Sales of bulletproof backpacks have spiked almost 300 percent following a spate of school shootings and the recent attacks in El Paso, Texas, and Dayton, Ohio. Yet, none of the backpacks currently on the market would have stopped a single rifle round coming from those gunmen.
Bulletproof backpacks and backpack inserts for students are for sale online and on the shelves at major retailers including Walmart, Office Depot, Home Depot and Bed Bath and Beyond. Made by companies such as Bullet Blocker, Guard Dog and TuffyPacks, the backpacks retail for anywhere between $99 and $490.
“It’s sad that we even have to consider a product like this, but it’s the issue that we have to deal with now and hopefully we won’t in the future,” Steve Naremore, CEO of TuffyPacks, said.
What makes these backpacks bulletproof is a back panel or insert made of a flexible ballistic fiber material rated “Level IIIA” by the National Institute of Justice, certified to stop bullets from handguns.
But to block the kind of piercing ammunition frequently fired by military-style rifles in recent mass and school shootings requires protection containing a hard ceramic or metallic plate weighing several pounds, with a “Level IV” rating.
The efficacy of bulletproof backpacks being marketed to students and parents was put to the test by Scott Reitz, a firearms instructor with the Los Angeles Police Department, in a demonstration for NBC News Los Angeles.
The “Guard Dog Security ProShield II” bulletproof backpack, rated Level IIIA, was mounted to a mannequin torso in a t-shirt and placed on a firing range.
Reitz fired at the backpack with a 9 mm pistol and with a .45-caliber handgun.Both shots penetrated the backpack’s exterior and inner fabric, but were stopped by the back panel armor.
Then, Reitz fired two shots from an AR-15 rifle, used by the U.S. military and in some recent mass shootings. Both went completely through the back panel and, with a flicker of the shirt, exited the mannequin’s back.
Simple physics explains how the bullets went through the bag.
“Rifle projectiles present a threat level greater than handgun and even shotgun ammunition,” Peter Diaczuk, professor of forensics at the John Jay College of Criminal Justice, said. “This is due to the higher velocity and consequently greater kinetic energy of a rifle bullet.”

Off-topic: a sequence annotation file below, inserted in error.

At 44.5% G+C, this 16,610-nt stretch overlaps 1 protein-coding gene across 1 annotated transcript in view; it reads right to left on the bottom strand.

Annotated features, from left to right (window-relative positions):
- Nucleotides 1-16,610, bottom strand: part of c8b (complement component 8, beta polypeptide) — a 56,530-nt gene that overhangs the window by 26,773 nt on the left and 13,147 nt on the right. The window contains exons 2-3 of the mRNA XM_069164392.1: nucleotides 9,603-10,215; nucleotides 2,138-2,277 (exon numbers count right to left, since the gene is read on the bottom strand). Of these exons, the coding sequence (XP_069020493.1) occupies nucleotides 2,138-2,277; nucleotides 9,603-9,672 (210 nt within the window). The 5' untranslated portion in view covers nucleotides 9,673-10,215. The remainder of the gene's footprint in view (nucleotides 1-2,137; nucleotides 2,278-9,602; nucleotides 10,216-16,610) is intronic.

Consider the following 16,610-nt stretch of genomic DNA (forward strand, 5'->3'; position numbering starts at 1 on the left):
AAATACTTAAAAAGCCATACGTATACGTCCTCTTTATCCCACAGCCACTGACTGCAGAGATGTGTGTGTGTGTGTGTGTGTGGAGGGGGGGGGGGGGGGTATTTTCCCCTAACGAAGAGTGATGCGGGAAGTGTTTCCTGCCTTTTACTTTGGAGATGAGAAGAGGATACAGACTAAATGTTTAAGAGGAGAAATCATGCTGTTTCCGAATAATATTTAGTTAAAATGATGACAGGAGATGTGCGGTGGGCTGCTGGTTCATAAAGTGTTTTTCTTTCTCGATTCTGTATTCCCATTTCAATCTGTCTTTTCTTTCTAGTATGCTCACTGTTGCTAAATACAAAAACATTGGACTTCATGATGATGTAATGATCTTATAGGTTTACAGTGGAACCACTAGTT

Yasir Sheikh, president of Skyline USA, which makes the Guard Dog backpacks, said in a statement to NBC News, “When considering protection against rifle round ammunition, that entails a thick, heavy ceramic plate which is not practical for daily carry use, especially when considering a child or young adult. Our backpacks are rated for Level IIIA, which is often the same protection used by local law enforcement.”
Despite the lack of protection against rifle ammunition, Diaczuk and other firearms experts don’t have any recommendations against using the backpacks.
“If I were sending a child to school, and the extra weight of the ballistic panels were not a burden, I would favor the protection,” Diaczuk said.
Almost 40 percent of adults say they’re “very concerned” about a shooting at their kid’s school, according to a new Morning Consult poll commissioned by NBC News. And almost half of adults say they would buy a bulletproof backpack for their child.
John Drury recently bought a bulletproof backpack insert for his son, Peyton. They live about 45 miles from Dayton, Ohio, where a gunman killed nine people last week.
“I never would have to walk around with a bulletproof backpack to feel safe in school,” Peyton said.
Drury says the backpack’s price is worth the peace of mind.
“At the end of the day, I want my son to be able to come home from school,” he said.
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